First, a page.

The Supreme Court’s decision in the McDonnell case was expected. It was evident that the Supreme Court was going to reverse the convictions when it granted a stay of McDonnell’s sentence and agreed to hear the case.

Sometimes we all suffer from FCPA myopia and see the world only through the FCPA lens. The McDonnell case has very little that is directly applicable to the FCPA statute.

First, the FCPA does not depend on a definition of “official act,” which was at issue in the McDonnell case.

Second, the FCPA is much broader than the domestic bribery statute in that it specifically prohibits giving something of value to a foreign official to induce the official “to use his influence . . . to affect or influence any act or decision of [a] government or instrumentality.”

Looking at the facts of the McDonnell case, under the domestic bribery statute, providing gifts, interest-free loans, and other “things of value” to a Virginia governor in exchange for introductions, or referrals, or even prime access to such introductions or referrals, does not by itself violate Section 201 of the US Code for bribery under the Supreme Court’s reading of the term “official act” of the statute. If, on the other hand, Governor McDonnell ordered state officials to conduct research on the product at issue in the McDonnell case, or made, directly or indirectly, some other decision to benefit the lobbyist at issue, then Section 201 would have been violated.

Taking the McDonnell facts and putting them into a foreign government official’s context, the bribe giver, and not the taker (e.g. Governor McDonnell) would have violated the FCPA because he would have given the gifts with the intent to “affect or influence” any act or decision of the foreign government.

Putting aside the differences between the domestic and the foreign bribery statutes, the real import of the McDonnell decision by the Supreme Court is a continuing trimming and rejection of prosecutorial discretion. At heart, the Supreme Court is expressing its concern that prosecutors cannot be trusted to exercise appropriate discretion when enforcing broadly-worded statutes.

In the Enron Skilling decision, the Court cut back drastically on the “honest services” fraud interpretation applied by prosecutors and the lower courts. Now, in the McDonnell case, the Court has restricted the applicability of the domestic bribery statute to permit what it calls “tawdry” conduct but not prohibit such conduct.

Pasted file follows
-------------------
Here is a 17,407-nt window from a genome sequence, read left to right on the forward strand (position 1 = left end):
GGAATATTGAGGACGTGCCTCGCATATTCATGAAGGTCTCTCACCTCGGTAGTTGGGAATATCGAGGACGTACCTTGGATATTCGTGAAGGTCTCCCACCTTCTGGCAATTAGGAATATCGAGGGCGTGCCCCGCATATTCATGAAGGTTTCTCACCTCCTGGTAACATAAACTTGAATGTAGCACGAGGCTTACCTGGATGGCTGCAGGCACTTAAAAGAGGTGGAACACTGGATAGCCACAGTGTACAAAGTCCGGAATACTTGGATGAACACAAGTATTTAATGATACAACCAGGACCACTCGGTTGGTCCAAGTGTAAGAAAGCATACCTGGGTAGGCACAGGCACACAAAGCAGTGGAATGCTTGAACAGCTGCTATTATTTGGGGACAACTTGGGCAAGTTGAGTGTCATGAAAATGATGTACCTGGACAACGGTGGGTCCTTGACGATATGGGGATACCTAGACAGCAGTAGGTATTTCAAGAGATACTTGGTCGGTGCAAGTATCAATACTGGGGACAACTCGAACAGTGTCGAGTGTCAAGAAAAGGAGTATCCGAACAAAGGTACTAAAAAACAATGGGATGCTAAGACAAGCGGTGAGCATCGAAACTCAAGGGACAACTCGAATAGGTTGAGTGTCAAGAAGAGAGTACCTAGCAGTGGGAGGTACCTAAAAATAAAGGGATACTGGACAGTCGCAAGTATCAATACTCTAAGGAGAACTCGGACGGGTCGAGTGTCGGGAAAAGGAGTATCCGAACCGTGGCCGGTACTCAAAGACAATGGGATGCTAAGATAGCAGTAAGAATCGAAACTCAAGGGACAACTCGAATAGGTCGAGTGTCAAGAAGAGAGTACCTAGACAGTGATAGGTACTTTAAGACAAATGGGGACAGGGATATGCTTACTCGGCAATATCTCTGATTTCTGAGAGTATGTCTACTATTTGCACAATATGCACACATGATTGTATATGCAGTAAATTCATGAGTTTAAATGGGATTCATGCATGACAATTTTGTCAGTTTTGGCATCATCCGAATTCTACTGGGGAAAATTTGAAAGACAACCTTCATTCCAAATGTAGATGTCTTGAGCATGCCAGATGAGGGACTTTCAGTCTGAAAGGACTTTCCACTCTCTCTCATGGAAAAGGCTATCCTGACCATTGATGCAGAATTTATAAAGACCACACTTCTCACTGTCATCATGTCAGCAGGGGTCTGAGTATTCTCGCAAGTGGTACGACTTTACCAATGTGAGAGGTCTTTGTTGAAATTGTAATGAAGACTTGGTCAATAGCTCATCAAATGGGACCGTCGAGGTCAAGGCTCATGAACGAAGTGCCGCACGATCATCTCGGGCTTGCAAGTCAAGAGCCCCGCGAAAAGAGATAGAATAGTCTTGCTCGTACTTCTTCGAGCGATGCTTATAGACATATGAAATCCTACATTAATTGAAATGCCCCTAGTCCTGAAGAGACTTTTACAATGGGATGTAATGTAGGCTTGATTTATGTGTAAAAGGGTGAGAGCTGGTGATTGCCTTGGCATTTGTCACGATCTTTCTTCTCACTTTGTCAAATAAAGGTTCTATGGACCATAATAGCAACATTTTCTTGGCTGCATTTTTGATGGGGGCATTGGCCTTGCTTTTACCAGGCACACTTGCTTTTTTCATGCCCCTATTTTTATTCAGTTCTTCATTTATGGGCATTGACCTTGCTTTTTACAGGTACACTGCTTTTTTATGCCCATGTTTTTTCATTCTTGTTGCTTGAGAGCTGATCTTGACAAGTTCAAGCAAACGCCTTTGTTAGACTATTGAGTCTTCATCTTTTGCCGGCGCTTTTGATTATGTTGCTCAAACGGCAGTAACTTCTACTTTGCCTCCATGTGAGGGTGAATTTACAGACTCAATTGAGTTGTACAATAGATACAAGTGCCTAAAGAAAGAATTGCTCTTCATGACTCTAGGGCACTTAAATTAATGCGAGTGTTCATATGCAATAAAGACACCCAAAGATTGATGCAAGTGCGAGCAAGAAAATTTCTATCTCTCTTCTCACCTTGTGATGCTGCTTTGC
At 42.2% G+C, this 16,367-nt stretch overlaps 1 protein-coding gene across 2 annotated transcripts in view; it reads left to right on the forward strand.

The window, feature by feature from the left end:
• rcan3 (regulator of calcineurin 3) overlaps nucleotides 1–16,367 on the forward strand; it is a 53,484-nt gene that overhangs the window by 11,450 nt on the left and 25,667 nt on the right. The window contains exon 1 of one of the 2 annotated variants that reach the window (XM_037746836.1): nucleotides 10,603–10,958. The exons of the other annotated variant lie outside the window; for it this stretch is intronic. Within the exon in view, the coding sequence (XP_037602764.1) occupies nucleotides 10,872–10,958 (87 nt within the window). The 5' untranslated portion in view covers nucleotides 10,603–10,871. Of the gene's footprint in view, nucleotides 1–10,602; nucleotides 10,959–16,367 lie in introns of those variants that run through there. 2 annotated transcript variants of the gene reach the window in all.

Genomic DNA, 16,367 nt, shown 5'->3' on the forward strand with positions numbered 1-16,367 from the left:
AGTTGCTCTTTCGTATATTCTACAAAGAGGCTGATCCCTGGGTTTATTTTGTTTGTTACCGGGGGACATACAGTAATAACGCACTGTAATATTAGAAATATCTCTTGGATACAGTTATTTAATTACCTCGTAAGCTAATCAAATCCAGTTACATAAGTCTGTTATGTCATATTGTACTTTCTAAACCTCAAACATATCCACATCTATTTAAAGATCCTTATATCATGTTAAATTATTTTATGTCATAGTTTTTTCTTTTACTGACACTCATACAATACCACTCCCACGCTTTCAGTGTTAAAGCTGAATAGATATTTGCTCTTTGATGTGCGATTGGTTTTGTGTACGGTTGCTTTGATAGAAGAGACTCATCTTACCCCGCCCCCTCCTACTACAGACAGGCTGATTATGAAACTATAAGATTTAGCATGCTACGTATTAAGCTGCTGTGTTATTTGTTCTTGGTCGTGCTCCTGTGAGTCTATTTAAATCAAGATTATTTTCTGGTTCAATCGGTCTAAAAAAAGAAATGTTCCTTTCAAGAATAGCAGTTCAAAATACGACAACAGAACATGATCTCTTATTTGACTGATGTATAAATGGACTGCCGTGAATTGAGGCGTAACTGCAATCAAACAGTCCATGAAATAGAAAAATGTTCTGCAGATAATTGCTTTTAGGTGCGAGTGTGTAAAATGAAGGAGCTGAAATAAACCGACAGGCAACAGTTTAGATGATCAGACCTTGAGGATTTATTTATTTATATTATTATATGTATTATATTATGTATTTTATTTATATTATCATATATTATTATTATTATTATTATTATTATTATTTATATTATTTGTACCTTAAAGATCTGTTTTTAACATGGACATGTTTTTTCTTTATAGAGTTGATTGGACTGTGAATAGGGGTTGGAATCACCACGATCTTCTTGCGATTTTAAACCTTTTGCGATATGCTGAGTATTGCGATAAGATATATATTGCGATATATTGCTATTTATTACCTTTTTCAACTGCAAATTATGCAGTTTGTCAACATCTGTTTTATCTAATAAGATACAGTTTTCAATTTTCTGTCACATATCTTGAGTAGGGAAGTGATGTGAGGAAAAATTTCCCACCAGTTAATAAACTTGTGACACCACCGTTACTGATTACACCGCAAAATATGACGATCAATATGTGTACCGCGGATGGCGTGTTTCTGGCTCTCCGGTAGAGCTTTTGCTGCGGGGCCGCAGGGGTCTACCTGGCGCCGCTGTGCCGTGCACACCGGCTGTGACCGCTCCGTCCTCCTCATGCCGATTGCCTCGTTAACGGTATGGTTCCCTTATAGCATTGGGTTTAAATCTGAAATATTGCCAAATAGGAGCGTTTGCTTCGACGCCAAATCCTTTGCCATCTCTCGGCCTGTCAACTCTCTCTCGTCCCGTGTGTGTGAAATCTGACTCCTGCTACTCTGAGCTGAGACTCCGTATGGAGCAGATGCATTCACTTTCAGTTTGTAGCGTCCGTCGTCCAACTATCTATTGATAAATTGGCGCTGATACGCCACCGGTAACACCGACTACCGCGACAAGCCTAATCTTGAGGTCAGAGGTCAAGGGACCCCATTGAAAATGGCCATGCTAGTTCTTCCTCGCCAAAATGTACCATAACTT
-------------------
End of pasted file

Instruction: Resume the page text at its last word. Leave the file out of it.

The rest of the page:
Prosecutors are person non grata right now at the Supreme Court. There is no question that broad criminal statutes are in disfavor these days, reflecting Congressional and policy concerns about over-criminalization. However, the Supreme Court and Congress have to make sure that their concerns are expressed in the proper forum.

It is a little unseemly for the Supreme Court to authorize what it candidly concedes was “tawdry” conduct by Governor McDonnell based on a constrained interpretation of the domestic bribery statute. Congress may have to

respond to these concerns but from past personal experience Congress is usually reluctant to amend or clarify public corruption statutes for fear of expanding their own liability. As a consequence, we are likely to see further challenges to criminal statutes based on expansive readings of well-established crimes.

In the FCPA context, given the lack of litigation and challenge to Justice Department interpretations and enforcement positions, we are unlikely to see any Supreme Court consideration of the breadth of the FCPA for years to come. If the Yates Memorandum results in more individual FCPA prosecutions, this situation may change but it will take years for a case to reach the Supreme Court. Until then, the Justice Department continues to set an aggressive agenda, and it is unlikely to change for the foreseeable years.